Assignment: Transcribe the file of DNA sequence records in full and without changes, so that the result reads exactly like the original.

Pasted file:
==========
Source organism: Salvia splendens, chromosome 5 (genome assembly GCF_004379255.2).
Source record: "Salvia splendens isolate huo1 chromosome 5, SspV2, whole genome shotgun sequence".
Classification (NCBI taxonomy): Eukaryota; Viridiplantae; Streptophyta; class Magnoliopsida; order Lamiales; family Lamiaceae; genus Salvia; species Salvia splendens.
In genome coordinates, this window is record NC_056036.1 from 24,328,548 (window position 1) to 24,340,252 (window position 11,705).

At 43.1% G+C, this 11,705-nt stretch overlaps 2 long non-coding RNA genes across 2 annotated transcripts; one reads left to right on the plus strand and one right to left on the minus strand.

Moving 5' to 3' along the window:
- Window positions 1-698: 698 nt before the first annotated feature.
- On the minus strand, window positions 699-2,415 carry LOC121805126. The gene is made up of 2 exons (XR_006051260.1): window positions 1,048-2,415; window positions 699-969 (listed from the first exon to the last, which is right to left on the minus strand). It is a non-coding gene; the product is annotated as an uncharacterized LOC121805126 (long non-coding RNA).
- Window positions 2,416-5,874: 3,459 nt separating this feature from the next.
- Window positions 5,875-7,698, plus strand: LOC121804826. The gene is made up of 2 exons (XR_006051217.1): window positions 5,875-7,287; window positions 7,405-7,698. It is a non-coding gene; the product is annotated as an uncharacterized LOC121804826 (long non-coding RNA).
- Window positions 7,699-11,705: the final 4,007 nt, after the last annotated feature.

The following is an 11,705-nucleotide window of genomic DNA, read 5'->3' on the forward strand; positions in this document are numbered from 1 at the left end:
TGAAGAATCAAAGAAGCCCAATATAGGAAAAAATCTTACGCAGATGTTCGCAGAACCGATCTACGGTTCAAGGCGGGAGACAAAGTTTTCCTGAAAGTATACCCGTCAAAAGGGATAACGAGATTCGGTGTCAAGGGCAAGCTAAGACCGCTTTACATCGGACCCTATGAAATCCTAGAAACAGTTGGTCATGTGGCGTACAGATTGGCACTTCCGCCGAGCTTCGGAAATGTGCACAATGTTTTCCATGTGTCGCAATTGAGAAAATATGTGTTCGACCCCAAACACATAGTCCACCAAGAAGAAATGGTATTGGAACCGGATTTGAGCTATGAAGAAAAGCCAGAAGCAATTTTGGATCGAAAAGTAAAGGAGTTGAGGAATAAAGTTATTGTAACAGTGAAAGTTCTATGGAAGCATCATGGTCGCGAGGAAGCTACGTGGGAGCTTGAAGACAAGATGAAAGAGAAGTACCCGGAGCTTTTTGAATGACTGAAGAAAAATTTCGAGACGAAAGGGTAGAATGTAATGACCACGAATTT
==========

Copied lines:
Source organism: Salvia splendens, chromosome 5 (genome assembly GCF_004379255.2).
Source record: "Salvia splendens isolate huo1 chromosome 5, SspV2, whole genome shotgun sequence".
Classification (NCBI taxonomy): Eukaryota; Viridiplantae; Streptophyta; class Magnoliopsida; order Lamiales; family Lamiaceae; genus Salvia; species Salvia splendens.
In genome coordinates, this window is record NC_056036.1 from 24,328,548 (window position 1) to 24,340,252 (window position 11,705).

At 43.1% G+C, this 11,705-nt stretch overlaps 2 long non-coding RNA genes across 2 annotated transcripts; one reads left to right on the plus strand and one right to left on the minus strand.

Moving 5' to 3' along the window:
- Window positions 1-698: 698 nt before the first annotated feature.
- On the minus strand, window positions 699-2,415 carry LOC121805126. The gene is made up of 2 exons (XR_006051260.1): window positions 1,048-2,415; window positions 699-969 (listed from the first exon to the last, which is right to left on the minus strand). It is a non-coding gene; the product is annotated as an uncharacterized LOC121805126 (long non-coding RNA).
- Window positions 2,416-5,874: 3,459 nt separating this feature from the next.
- Window positions 5,875-7,698, plus strand: LOC121804826. The gene is made up of 2 exons (XR_006051217.1): window positions 5,875-7,287; window positions 7,405-7,698. It is a non-coding gene; the product is annotated as an uncharacterized LOC121804826 (long non-coding RNA).
- Window positions 7,699-11,705: the final 4,007 nt, after the last annotated feature.

The following is an 11,705-nucleotide window of genomic DNA, read 5'->3' on the forward strand; positions in this document are numbered from 1 at the left end:
TGAAGAATCAAAGAAGCCCAATATAGGAAAAAATCTTACGCAGATGTTCGCAGAACCGATCTACGGTTCAAGGCGGGAGACAAAGTTTTCCTGAAAGTATACCCGTCAAAAGGGATAACGAGATTCGGTGTCAAGGGCAAGCTAAGACCGCTTTACATCGGACCCTATGAAATCCTAGAAACAGTTGGTCATGTGGCGTACAGATTGGCACTTCCGCCGAGCTTCGGAAATGTGCACAATGTTTTCCATGTGTCGCAATTGAGAAAATATGTGTTCGACCCCAAACACATAGTCCACCAAGAAGAAATGGTATTGGAACCGGATTTGAGCTATGAAGAAAAGCCAGAAGCAATTTTGGATCGAAAAGTAAAGGAGTTGAGGAATAAAGTTATTGTAACAGTGAAAGTTCTATGGAAGCATCATGGTCGCGAGGAAGCTACGTGGGAGCTTGAAGACAAGATGAAAGAGAAGTACCCGGAGCTTTTTGAATGACTGAAGAAAAATTTCGAGACGAAAGGGTAGAATGTAATGACCACGAATTT